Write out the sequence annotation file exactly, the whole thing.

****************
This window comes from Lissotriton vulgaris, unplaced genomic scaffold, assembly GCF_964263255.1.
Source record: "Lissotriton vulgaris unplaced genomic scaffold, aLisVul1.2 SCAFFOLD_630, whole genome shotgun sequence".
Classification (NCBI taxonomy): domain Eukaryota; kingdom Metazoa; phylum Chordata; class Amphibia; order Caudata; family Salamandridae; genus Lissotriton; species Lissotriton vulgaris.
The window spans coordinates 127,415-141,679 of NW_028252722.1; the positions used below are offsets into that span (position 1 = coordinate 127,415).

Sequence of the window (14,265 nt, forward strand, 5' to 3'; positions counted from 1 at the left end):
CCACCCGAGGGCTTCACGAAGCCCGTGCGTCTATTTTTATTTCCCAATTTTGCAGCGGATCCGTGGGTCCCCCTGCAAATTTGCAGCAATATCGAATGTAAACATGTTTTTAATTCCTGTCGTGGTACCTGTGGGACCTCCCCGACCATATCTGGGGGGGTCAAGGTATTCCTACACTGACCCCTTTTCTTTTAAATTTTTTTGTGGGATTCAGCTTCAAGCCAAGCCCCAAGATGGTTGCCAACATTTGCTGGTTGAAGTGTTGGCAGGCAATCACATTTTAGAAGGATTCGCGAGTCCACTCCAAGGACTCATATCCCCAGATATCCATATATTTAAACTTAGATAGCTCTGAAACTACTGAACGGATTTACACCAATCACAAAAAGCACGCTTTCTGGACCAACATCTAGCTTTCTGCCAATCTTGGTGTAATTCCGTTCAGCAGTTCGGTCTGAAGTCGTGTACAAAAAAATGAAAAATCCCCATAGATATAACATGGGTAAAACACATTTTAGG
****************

This window comes from Lissotriton vulgaris, unplaced genomic scaffold, assembly GCF_964263255.1.
Source record: "Lissotriton vulgaris unplaced genomic scaffold, aLisVul1.2 SCAFFOLD_630, whole genome shotgun sequence".
Classification (NCBI taxonomy): domain Eukaryota; kingdom Metazoa; phylum Chordata; class Amphibia; order Caudata; family Salamandridae; genus Lissotriton; species Lissotriton vulgaris.
The window spans coordinates 127,415-141,679 of NW_028252722.1; the positions used below are offsets into that span (position 1 = coordinate 127,415).

Sequence of the window (14,265 nt, forward strand, 5' to 3'; positions counted from 1 at the left end):
CCACCCGAGGGCTTCACGAAGCCCGTGCGTCTATTTTTATTTCCCAATTTTGCAGCGGATCCGTGGGTCCCCCTGCAAATTTGCAGCAATATCGAATGTAAACATGTTTTTAATTCCTGTCGTGGTACCTGTGGGACCTCCCCGACCATATCTGGGGGGGTCAAGGTATTCCTACACTGACCCCTTTTCTTTTAAATTTTTTTGTGGGATTCAGCTTCAAGCCAAGCCCCAAGATGGTTGCCAACATTTGCTGGTTGAAGTGTTGGCAGGCAATCACATTTTAGAAGGATTCGCGAGTCCACTCCAAGGACTCATATCCCCAGATATCCATATATTTAAACTTAGATAGCTCTGAAACTACTGAACGGATTTACACCAATCACAAAAAGCACGCTTTCTGGACCAACATCTAGCTTTCTGCCAATCTTGGTGTAATTCCGTTCAGCAGTTCGGTCTGAAGTCGTGTACAAAAAAATGAAAAATCCCCATAGATATAACATGGGTAAAACACATTTTAGG